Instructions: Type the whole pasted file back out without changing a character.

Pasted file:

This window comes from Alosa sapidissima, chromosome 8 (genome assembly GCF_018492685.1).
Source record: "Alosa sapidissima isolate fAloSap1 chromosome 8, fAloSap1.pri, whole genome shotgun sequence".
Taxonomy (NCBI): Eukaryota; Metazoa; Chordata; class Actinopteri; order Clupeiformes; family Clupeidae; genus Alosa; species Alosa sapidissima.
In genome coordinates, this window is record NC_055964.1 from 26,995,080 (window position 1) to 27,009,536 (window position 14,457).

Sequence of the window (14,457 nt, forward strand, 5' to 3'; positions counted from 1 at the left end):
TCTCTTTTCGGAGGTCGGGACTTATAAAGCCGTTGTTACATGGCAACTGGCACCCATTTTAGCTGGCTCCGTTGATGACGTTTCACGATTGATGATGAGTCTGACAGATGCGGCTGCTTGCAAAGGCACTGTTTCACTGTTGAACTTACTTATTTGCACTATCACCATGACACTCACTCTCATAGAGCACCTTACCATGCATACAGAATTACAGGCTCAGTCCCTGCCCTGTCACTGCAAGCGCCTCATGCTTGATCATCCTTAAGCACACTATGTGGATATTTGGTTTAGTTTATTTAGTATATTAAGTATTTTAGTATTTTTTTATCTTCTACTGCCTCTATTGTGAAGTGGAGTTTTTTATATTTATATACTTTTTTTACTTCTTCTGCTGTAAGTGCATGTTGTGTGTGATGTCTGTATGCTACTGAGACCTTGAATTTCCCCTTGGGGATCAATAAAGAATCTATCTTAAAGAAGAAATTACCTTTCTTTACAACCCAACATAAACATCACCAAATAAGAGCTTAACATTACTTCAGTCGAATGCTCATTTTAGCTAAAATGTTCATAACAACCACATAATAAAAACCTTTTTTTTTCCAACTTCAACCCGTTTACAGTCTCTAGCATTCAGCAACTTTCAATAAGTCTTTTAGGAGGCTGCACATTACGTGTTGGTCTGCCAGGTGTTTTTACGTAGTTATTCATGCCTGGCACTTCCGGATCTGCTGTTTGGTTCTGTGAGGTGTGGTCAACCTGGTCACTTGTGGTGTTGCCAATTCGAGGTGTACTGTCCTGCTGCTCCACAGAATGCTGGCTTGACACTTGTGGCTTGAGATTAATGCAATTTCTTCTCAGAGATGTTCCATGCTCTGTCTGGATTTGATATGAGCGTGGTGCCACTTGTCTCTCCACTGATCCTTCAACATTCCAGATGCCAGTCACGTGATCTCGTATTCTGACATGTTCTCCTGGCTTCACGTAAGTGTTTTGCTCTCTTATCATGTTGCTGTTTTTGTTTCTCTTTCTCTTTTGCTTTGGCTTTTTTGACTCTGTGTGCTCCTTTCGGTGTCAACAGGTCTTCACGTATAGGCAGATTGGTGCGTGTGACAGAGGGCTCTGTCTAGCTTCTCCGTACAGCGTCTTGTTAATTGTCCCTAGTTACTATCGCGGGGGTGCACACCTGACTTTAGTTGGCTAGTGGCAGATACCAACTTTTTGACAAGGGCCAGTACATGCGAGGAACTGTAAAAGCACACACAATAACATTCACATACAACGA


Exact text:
This window comes from Alosa sapidissima, chromosome 8 (genome assembly GCF_018492685.1).
Source record: "Alosa sapidissima isolate fAloSap1 chromosome 8, fAloSap1.pri, whole genome shotgun sequence".
Taxonomy (NCBI): Eukaryota; Metazoa; Chordata; class Actinopteri; order Clupeiformes; family Clupeidae; genus Alosa; species Alosa sapidissima.
In genome coordinates, this window is record NC_055964.1 from 26,995,080 (window position 1) to 27,009,536 (window position 14,457).

Sequence of the window (14,457 nt, forward strand, 5' to 3'; positions counted from 1 at the left end):
TCTCTTTTCGGAGGTCGGGACTTATAAAGCCGTTGTTACATGGCAACTGGCACCCATTTTAGCTGGCTCCGTTGATGACGTTTCACGATTGATGATGAGTCTGACAGATGCGGCTGCTTGCAAAGGCACTGTTTCACTGTTGAACTTACTTATTTGCACTATCACCATGACACTCACTCTCATAGAGCACCTTACCATGCATACAGAATTACAGGCTCAGTCCCTGCCCTGTCACTGCAAGCGCCTCATGCTTGATCATCCTTAAGCACACTATGTGGATATTTGGTTTAGTTTATTTAGTATATTAAGTATTTTAGTATTTTTTTATCTTCTACTGCCTCTATTGTGAAGTGGAGTTTTTTATATTTATATACTTTTTTTACTTCTTCTGCTGTAAGTGCATGTTGTGTGTGATGTCTGTATGCTACTGAGACCTTGAATTTCCCCTTGGGGATCAATAAAGAATCTATCTTAAAGAAGAAATTACCTTTCTTTACAACCCAACATAAACATCACCAAATAAGAGCTTAACATTACTTCAGTCGAATGCTCATTTTAGCTAAAATGTTCATAACAACCACATAATAAAAACCTTTTTTTTTCCAACTTCAACCCGTTTACAGTCTCTAGCATTCAGCAACTTTCAATAAGTCTTTTAGGAGGCTGCACATTACGTGTTGGTCTGCCAGGTGTTTTTACGTAGTTATTCATGCCTGGCACTTCCGGATCTGCTGTTTGGTTCTGTGAGGTGTGGTCAACCTGGTCACTTGTGGTGTTGCCAATTCGAGGTGTACTGTCCTGCTGCTCCACAGAATGCTGGCTTGACACTTGTGGCTTGAGATTAATGCAATTTCTTCTCAGAGATGTTCCATGCTCTGTCTGGATTTGATATGAGCGTGGTGCCACTTGTCTCTCCACTGATCCTTCAACATTCCAGATGCCAGTCACGTGATCTCGTATTCTGACATGTTCTCCTGGCTTCACGTAAGTGTTTTGCTCTCTTATCATGTTGCTGTTTTTGTTTCTCTTTCTCTTTTGCTTTGGCTTTTTTGACTCTGTGTGCTCCTTTCGGTGTCAACAGGTCTTCACGTATAGGCAGATTGGTGCGTGTGACAGAGGGCTCTGTCTAGCTTCTCCGTACAGCGTCTTGTTAATTGTCCCTAGTTACTATCGCGGGGGTGCACACCTGACTTTAGTTGGCTAGTGGCAGATACCAACTTTTTGACAAGGGCCAGTACATGCGAGGAACTGTAAAAGCACACACAATAACATTCACATACAACGA